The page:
"Commercial Radio Australia says that HD Radio will not be available in Australia as it has already been rejected by the Australian commercial radio industry and public broadcasters... Our AM spacing in Australia is 9Khz. The US HD radio technology operates on 10kHz channel spacing, so the technology would need major upgrade if it ever to be suitable for digital radio services in Australia and indeed much of Asia, she said. Currently the USA HD model switches off at 4.00 pm to allow broadcasters in the AM Band to avoid co-channel interference in markets several 100 kilometres away. HD radio was rejected by the industry as it would have disadvantaged some of the most successful radio operators in Australia, added Warner."

HD Radio: Traffic



Smartphones kill HD Radio!
"Garmin, TomTom in Trouble From Smartphone Add-Ons"

"We have been observing personal navigation device makers for some time now and one has to admit that they are coming under increasing pressure. The portable navigation market includes arch rivals Garmin and TomTom, as well as other smaller players, such MiTAC Digital and Navigon. Since navigation products are given to commoditization, there has always been significant pressure on prices. However, the more immediate threat is Google, which intends to add free turn-by-turn directions to the Google Maps app for smartphones using its Android operating system."

Navteq HD Radio sucks
"Navteq Traffic on Garmin Devices Using HD Radio"

"The state of morning gridlock just got a little more real with the introduction of Navteq's real-time traffic via HD Radio -- to be included with Garmin's Nüvi 3490LMT personal navigation device."

"Nokia To Chop 1,300 People From Its Navteq Division"

"But reducing operations in mapping and commerce—divisions that include not only the Navteq mapping business, but location-based services, social media services and mobile commerce operations—raises questions about how well it will be able to differentiate those future products from the many others that will be made on the same platform."

MSN Direct dumps HD Radio!
"Clear Channel Partners With MSN For HD Data"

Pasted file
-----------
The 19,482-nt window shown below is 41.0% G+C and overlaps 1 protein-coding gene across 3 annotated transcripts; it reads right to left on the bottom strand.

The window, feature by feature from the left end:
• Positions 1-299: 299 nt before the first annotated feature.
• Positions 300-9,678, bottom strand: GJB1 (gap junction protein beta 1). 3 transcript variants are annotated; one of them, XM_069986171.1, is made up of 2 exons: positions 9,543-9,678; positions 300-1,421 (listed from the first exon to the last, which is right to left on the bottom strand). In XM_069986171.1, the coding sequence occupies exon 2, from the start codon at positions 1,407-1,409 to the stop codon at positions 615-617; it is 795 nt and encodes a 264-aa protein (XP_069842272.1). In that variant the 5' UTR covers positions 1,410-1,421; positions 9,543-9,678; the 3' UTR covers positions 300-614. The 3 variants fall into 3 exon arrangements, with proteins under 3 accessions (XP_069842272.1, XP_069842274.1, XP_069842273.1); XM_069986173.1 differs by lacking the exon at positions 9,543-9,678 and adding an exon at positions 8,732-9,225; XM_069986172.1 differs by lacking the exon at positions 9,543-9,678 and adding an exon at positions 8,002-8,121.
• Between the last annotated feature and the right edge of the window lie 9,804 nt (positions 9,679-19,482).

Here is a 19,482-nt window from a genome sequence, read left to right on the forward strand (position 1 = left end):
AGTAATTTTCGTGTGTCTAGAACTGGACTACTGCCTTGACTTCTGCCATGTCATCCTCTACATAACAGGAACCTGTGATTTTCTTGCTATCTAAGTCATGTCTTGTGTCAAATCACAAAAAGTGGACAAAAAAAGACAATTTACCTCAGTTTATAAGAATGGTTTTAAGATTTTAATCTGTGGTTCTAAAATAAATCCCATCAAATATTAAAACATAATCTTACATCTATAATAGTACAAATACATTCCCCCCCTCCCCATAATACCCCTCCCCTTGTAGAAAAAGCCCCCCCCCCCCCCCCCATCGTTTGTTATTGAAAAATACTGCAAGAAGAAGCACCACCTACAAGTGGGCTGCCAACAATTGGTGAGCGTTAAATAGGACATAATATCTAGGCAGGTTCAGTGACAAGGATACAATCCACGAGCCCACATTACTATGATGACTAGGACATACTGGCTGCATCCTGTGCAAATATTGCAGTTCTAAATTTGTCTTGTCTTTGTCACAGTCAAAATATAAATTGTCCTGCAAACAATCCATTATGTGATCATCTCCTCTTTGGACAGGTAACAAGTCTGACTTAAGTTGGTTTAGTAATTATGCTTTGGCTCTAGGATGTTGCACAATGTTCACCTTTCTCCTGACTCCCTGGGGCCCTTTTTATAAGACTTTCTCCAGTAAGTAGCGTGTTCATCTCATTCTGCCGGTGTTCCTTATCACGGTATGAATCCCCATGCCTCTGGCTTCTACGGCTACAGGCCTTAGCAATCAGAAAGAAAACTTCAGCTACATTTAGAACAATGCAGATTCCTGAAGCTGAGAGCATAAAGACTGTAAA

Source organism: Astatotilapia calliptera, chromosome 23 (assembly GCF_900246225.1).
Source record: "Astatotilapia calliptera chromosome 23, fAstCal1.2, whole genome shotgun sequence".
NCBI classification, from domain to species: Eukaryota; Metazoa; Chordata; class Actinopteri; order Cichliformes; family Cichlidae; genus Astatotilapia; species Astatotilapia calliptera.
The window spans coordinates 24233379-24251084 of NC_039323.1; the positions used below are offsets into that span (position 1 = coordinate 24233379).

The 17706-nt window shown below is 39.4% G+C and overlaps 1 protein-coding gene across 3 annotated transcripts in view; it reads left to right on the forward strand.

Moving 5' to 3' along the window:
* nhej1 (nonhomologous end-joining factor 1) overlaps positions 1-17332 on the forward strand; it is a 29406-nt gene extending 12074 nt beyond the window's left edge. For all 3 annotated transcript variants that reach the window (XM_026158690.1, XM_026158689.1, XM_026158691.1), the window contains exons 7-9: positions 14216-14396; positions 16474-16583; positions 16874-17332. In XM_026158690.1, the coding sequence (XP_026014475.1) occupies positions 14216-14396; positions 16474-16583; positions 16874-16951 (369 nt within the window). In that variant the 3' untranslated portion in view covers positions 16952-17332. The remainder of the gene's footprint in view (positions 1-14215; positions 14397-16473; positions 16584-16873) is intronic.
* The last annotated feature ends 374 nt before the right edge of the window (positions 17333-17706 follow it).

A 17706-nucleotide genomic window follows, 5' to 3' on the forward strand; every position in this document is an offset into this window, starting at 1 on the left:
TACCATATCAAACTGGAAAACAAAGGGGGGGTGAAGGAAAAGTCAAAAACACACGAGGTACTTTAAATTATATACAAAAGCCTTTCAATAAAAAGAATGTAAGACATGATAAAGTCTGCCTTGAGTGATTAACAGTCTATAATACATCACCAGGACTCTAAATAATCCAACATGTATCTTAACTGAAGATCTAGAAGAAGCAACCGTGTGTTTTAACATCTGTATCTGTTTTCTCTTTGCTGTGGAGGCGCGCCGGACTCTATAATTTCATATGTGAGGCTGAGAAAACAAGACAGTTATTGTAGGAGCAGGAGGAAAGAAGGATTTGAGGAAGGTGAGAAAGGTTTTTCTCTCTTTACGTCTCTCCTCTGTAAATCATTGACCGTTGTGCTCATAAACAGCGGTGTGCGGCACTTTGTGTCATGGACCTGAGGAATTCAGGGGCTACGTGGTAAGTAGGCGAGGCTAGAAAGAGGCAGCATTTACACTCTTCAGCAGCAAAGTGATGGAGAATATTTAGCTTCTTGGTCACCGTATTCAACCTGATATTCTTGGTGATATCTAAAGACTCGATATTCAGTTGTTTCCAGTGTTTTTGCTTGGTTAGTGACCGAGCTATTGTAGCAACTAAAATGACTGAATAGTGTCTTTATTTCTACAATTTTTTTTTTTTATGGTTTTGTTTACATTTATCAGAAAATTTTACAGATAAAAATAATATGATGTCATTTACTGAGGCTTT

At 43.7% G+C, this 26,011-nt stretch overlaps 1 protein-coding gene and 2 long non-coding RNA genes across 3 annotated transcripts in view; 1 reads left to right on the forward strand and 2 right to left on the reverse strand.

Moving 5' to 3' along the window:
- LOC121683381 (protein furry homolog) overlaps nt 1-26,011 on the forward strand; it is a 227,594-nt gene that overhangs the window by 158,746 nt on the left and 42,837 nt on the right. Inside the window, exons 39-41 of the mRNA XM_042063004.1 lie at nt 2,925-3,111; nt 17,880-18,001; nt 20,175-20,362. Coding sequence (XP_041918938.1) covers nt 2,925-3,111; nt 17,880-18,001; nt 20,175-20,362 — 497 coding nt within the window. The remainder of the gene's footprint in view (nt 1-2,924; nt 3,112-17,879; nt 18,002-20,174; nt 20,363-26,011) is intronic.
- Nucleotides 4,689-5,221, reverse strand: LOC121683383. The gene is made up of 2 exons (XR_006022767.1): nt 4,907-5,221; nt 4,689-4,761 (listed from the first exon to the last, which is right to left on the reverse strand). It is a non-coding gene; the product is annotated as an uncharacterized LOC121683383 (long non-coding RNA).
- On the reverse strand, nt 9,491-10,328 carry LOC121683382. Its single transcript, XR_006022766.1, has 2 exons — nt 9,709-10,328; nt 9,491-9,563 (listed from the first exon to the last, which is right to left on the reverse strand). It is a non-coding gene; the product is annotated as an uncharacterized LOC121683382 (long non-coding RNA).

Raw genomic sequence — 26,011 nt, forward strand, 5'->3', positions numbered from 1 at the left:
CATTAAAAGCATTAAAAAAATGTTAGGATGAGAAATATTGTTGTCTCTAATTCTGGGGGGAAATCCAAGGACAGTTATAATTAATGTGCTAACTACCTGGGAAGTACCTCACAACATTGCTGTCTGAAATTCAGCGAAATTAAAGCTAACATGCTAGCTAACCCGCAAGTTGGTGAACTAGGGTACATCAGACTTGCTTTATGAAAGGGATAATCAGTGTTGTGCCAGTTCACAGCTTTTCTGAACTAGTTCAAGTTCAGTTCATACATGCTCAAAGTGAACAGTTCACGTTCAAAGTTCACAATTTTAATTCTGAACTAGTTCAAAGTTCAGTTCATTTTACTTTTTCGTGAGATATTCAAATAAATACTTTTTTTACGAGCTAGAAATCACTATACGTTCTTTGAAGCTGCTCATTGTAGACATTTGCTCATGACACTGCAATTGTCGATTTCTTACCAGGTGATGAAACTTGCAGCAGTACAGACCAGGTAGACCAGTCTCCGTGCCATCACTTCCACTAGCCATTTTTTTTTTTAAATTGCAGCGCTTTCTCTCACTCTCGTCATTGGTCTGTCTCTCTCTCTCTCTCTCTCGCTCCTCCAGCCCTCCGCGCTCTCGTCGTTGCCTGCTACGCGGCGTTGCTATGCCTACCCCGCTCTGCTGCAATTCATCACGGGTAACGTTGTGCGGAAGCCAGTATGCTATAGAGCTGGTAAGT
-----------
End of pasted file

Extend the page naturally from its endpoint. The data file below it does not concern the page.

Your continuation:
"Clear Channel Radio and Microsoft Corp. announced on Monday at the International Consumer Electronics Show 2007 that they have partnered to build a nationwide data delivery service using HD Radio technology, providing personalized and localized content to a variety of HD Radio receivers. This initiative will be branded MSN Direct HD, an extension of Microsoft's existing MSN Direct service, which currently transmits information including traffic, weather, movie times, sports, and stocks to Smart Watches, weather stations, GPS navigation devices and small home appliances."

"Microsoft Will Shut Down MSN Direct"

"Citing reduced demand and a proliferation of other data technologies, Microsoft will discontinue its MSN Direct datacasting service at the end of 2011. MSN Direct provides location-based services — traffic reports, weather, gas prices, stock quotes — to navigation systems via FM subcarrier signals. After Jan. 1, 2012, navigation devices supporting MSN Direct will continue to be operational as navigation devices but will no longer receive MSN Direct services such as traffic, weather, fuel prices, it stated."

HD Radio: Stations

HD Radio off!
"HD Radio Goes the Way of the Laserdisk Player"

"Even though Clear Channel's website claims many of its alternate HD signals remain operational, only KRQ's was functional as of Monday, Oct. 3, and the jazz signal has been down for at least a month. Elsewhere, Lotus and Citadel dabbled in HD, but abandoned their efforts rather quickly."

"HD Radio in 2011 – What happened?"

"Watching stations dump their HD channels this month, I conclude that HD radio is a failure and most radio groups know this. Just about the only worth these extra HD channels have is that of feeding a translator with a separate format. Look for an accelerated move by radio to dump HD and the increased energy bill that comes with it this year."

"A Little Feedback on HD Radio"

"Is anyone surprised to see stations shutting off their HD signals? It's a flawed technology designed only to line the pockets of iBiquity. We didn't have to pay Edison to use the incandescent light bulb...we bought the bulbs but didn't have to pay to use them. That arrangement with iBiquity is insane...a can of worms which should have been buried, not opened!"

HD Radio stalled!
"FCC Media Bureau Chief Peter Doyle"

"I am concerned with the rate of adoption of the technology. We are at about 16% of radio stations, now. But the rate that new ones are adopting has slowed to a trickle. I think that’s a real warning sign for the transition. I'm also concerned about the number of stations that have taken advantage of our power increase flexibility, which permits stations to increase power by 4-10 times and replicate their analog service areas. But we’ll see. Perhaps in the future we will get more stations on board with the digital technology."

"AM-HD Radio Has Stalled. Now What?"

"Group heads of engineering and other industry observers say that digital AM is more technically challenging and expensive than FM. The flat, or even decreasing, number of AM stations embracing it certainly bears this out. Only a core number of mostly big-wattage, large-market stations are broadcasting in AM digital; most of those transmit their digital signals only during the day, according to engineering observers. Many of the stations on-air with AM-HD are owned by members of the HD Digital Radio Alliance."